Ten years ago all the people I interacted with were located in the same office/cubicle farm setting, or we communicated by telephone. We had video conferencing, but it was in its infancy – an expensive set-up so prone to inexplicable interruptions and technical difficulties that it was hardly worth trying to make it work. Now I work from a home office and routinely hold video conferences from my desk with other entrepreneurs located literally around the world in their home offices, using a $35 webcam.
More differences: Ten years ago the most social I ever got online was to leave a comment in a discussion forum a couple of times a month. Today I devote at least a half hour of each day towards being “social” online. Every day I am twittering and responding to Facebook comments and blog comments and passing along videos.
(1) All software will be accessed online – Except for my computer’s operating system and a few “helper” programs, I can image most if not all of my software being accessed over the Web instead of residing on my computers. I’m almost at this point today. What we gain are improved internal processes, lower costs, and nearly unlimited range of choices of software to fit our precise needs. Small business owners are just beginning to experience the tremendous leverage to be had from automating internal processes. Years ago the latest technology used to be almost out of reach for small businesses. Small businesses tended to be tech laggards due to the high cost of adopting new technologies and the work involved. But no longer, not with monthly-priced software-as-a-service options that do not require an IT department to install and configure.
(2) Intelligent apps will communicate with one another, and update and perform functions automatically – No more downloading data or manually exporting from one software program to another. No more updating or syncing files or remembering to take this action or that. In the future this will all be handled for us. Today we already see this with QuickBooks automatically updating information from financial institutions. Or online file backups that are automatically scheduled and synced. Or anti-virus programs that automatically update and scan. Imagine this for every software program we use, touching every process in our workday. Especially for small businesses, which tend to be thinly staffed, the improved efficiencies and cost savings from minimizing manual activities will be dramatic.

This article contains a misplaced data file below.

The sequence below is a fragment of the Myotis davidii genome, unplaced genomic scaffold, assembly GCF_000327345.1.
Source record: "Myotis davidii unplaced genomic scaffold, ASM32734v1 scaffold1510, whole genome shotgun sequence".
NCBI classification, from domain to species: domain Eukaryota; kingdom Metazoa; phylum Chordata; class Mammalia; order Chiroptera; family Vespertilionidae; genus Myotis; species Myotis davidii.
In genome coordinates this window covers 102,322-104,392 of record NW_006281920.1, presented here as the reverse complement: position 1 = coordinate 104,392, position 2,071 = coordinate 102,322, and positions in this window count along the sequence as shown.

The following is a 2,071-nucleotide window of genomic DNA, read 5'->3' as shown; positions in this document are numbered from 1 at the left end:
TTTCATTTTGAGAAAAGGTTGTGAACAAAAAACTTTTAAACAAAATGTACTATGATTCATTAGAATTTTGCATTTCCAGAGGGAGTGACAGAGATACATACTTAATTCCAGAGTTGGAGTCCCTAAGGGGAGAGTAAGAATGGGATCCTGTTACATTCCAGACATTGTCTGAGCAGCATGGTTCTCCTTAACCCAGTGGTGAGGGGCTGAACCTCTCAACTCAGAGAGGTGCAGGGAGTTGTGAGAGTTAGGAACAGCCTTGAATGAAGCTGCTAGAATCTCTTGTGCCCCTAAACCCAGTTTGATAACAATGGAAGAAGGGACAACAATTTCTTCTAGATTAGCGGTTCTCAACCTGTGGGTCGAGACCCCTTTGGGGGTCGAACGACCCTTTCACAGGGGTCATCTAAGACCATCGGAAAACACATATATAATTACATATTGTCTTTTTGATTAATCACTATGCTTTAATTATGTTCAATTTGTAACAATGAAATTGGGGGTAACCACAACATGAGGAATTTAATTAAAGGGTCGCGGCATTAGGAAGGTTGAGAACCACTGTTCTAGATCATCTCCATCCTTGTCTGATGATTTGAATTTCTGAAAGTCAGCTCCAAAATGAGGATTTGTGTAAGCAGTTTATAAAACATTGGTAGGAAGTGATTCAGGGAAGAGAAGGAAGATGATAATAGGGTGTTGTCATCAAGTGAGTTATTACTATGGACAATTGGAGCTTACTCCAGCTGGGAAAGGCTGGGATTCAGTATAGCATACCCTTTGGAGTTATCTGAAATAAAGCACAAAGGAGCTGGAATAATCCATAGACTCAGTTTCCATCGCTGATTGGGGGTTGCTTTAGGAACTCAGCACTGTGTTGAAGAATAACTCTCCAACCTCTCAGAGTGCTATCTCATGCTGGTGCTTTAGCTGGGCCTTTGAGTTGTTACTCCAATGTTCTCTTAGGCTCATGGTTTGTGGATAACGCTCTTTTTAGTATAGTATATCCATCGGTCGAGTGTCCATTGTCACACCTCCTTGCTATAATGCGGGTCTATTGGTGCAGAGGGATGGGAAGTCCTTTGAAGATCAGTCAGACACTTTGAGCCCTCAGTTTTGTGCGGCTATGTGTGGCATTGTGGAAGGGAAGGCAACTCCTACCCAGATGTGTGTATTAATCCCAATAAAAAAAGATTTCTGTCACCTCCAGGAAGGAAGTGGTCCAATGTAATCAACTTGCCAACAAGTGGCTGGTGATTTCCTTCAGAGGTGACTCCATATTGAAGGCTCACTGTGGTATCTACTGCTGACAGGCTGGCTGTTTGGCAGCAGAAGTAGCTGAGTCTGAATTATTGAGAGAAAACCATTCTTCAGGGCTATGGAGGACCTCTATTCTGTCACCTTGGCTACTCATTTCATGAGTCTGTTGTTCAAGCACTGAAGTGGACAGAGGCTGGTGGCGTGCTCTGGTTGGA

(3) Computers will get closer to becoming disposable – I’ve been getting new computers at shorter intervals – from 5 year-intervals ten years ago, to barely 18-month internals now. I can foresee the day where a computer lasts a year or less before the advantages – and the low cost – make it a no-brainer to trade up annually. This will become important as we see advances in voice recognition and other interface advancements that rapidly improve how we use our computers.
(4) The borderless organization becomes a reality for small businesses – When Jack Welch popularized the term “borderless company” in the 1980s and 1990s, it was applied to large corporations that operated without regard to global borders – or internal structures. In much the same way small businesses will reach the point of being borderless, both globally and without regard to their company structure. By partnering with other small businesses; outsourcing projects and functions to talent anywhere across the globe; and using PayPal to quickly and easily pay for outsourced help no matter where they are located, we’ll soon reach a time where the borders” of the small company – even a sole proprietorship – will be fluid indeed.
(5) The ROI of being social pays off – Social is the future of work. We’ll increasingly spend time being social online. The fragmented landscape that we see today will start to standardize and become easier to manage. The ROI of being social becomes so apparent that it will be a job requirement for hiring new staff. Not only will new people be judged on their education and subject-matter skills, but also on their interpersonal skills, their online social skills and the power to get things done through their virtual networks.
These are just five ways that work will continue to evolve and change, especially for entrepreneurs and small business people. Welcome to the brave new world.